NEW DELHI is a magical place early in the morning before the rush of traffic and the hurly-burly of the workday begins. Central Delhi is a world within a world, with green, broad roads and avenues of stately trees. However, one cannot stop to admire the flora when one has an appointment with the Secretary (Education) at Shastri Bhavan at 9 am. Having travelled from the hills — a seven-hour road journey of nearly 300 km — one could not be late. It was quite a daunting prospect, even though there was no agenda for the meeting. After the exchange of pleasantries, the kind and amiable Secretary softly asked: ‘So, how are the school results?’
‘Oh, they are going up, Sir… In fact, we had quite a number of centums,’ I said. One is always worried in the presence of such a person — the reply to the question asked may not be correct somehow. However, how could one go wrong with a result that was par excellence?
He did not respond immediately; instead, he took a deep breath and, with Zen-like composure, gently responded: ‘100 per cent. I am concerned, worried even.’ The expression remained kind and his voice soft and reasonable: ‘And what will be next… perfection?’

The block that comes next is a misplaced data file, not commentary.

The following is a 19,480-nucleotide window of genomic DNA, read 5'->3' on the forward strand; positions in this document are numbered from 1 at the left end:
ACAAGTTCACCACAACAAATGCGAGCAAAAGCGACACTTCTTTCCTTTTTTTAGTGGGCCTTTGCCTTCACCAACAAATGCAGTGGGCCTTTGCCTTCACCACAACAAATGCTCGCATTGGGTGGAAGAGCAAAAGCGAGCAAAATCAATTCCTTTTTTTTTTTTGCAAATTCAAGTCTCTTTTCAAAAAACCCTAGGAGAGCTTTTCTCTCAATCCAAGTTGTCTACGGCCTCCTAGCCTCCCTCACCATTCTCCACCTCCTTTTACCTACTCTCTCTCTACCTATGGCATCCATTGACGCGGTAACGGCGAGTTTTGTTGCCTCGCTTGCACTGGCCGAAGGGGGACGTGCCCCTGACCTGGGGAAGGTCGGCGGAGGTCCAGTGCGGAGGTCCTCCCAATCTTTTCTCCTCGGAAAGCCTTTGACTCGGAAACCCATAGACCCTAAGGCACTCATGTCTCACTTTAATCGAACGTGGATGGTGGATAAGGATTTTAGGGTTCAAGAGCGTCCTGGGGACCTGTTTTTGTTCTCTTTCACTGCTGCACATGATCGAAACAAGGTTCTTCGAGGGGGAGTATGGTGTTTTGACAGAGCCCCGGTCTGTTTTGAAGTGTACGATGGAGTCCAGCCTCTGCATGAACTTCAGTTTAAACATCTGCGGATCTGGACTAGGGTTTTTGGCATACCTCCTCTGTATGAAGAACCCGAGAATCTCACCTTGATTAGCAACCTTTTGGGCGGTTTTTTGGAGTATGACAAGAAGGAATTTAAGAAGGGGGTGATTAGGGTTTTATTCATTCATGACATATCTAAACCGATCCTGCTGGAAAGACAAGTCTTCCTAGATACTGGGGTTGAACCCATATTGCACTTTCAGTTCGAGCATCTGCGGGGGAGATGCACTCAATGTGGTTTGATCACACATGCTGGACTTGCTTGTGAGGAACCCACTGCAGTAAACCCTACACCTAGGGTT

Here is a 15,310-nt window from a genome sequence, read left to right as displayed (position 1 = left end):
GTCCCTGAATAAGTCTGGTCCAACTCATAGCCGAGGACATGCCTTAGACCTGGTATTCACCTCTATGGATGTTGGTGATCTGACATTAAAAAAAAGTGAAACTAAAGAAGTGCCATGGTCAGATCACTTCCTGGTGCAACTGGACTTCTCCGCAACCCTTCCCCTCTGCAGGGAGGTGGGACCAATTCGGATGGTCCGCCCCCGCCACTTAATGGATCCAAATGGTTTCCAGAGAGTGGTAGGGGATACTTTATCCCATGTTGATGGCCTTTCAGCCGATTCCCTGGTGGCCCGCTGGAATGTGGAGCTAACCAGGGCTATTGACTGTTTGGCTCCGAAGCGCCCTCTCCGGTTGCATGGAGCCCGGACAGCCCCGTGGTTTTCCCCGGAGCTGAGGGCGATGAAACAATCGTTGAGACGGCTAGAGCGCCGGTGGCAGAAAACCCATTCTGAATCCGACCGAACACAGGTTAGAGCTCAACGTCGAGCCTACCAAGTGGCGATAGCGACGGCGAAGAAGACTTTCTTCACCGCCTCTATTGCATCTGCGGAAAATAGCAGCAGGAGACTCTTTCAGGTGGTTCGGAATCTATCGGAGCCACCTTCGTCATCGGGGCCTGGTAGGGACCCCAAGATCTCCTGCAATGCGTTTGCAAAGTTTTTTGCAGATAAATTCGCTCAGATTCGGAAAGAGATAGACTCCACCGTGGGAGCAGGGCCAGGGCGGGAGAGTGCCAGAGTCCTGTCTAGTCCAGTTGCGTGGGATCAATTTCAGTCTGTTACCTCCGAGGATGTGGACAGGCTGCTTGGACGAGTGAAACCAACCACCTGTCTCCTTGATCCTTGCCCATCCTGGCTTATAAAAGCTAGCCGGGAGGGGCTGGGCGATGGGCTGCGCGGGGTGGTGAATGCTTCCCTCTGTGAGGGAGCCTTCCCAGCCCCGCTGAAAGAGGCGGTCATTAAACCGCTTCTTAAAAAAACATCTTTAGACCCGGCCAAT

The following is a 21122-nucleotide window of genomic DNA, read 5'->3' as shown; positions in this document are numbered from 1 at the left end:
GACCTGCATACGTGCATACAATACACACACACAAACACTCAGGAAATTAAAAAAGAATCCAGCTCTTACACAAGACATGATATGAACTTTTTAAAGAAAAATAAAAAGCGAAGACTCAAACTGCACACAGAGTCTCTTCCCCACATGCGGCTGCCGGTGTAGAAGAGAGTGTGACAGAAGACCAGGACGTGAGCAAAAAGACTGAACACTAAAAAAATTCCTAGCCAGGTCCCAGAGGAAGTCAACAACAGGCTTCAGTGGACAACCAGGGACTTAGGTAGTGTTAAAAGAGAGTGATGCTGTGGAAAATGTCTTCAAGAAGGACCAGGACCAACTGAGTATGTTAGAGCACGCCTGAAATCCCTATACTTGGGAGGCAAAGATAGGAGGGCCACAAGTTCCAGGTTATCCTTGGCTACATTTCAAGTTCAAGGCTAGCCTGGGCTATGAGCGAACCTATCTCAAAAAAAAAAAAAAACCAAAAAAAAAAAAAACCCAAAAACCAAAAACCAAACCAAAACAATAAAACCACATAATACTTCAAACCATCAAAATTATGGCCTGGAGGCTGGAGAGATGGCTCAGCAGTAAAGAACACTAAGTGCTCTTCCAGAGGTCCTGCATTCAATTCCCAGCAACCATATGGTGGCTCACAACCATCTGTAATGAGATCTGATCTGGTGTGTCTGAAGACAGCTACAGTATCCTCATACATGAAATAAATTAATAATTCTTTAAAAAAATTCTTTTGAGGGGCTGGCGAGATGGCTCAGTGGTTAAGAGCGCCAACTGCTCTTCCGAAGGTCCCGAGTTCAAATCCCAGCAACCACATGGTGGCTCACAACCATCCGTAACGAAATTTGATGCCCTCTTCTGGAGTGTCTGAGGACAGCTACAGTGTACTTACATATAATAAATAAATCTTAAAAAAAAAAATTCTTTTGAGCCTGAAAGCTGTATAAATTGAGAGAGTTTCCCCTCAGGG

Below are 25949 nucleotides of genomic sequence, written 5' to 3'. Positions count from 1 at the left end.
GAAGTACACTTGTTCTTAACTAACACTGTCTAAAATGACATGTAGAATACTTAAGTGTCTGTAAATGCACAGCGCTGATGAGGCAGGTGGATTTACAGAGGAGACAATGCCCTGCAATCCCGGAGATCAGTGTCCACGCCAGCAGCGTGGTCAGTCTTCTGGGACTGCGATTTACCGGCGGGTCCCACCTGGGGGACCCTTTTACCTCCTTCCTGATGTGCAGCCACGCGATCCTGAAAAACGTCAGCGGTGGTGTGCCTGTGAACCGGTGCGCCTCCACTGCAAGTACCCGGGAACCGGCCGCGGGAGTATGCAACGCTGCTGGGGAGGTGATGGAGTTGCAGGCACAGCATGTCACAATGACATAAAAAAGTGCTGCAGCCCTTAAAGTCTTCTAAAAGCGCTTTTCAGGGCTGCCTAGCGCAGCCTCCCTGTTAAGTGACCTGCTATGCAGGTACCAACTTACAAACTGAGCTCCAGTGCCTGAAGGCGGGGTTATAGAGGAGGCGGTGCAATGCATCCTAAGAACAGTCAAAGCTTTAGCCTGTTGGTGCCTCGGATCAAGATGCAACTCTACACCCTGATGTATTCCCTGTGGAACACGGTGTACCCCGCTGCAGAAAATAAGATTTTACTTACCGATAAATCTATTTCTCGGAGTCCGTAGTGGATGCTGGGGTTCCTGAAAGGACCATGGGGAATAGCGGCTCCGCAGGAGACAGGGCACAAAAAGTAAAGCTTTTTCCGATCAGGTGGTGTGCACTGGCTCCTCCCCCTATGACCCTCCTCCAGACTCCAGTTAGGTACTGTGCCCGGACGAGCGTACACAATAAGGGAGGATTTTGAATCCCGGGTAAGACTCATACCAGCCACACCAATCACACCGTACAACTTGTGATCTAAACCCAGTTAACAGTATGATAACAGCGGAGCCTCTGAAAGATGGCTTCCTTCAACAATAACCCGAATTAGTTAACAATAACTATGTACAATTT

And then the penny dropped. With no scope for improvement, can learning be possible? What is to be done when perfection is achieved? What is the implication of a student’s result being a perfect 100 per cent? Is it that no further learning is required? Or that since one has reached a perfect state of knowledge, no more growth, improvement and hence no further learning is possible?
And, on the other side of this seemingly bright and shiny coin, we have an area of darkness: the news of students taking their lives as they have failed to live up to the expectations of their teachers or parents.
So, what is the takeaway here? It is OK not to be OK. It’s OK to fail. As long as one learns from one’s failures. As long as one is resilient. And as long as one’s adversity quotient is high.
Kurt Hahn, the founder of Gordonstoun School, was a big believer in the power of failure. He thought children needed to experience failure so that they would learn how to persevere when the going got tough.
Resilience is the lesson that must be learnt in every classroom of every school. The lesson that every educator needs to ensure that all learners understand is — even if you fail, try, try and try again! When life is difficult and nothing seems to be working out, be resilient. This too shall pass!
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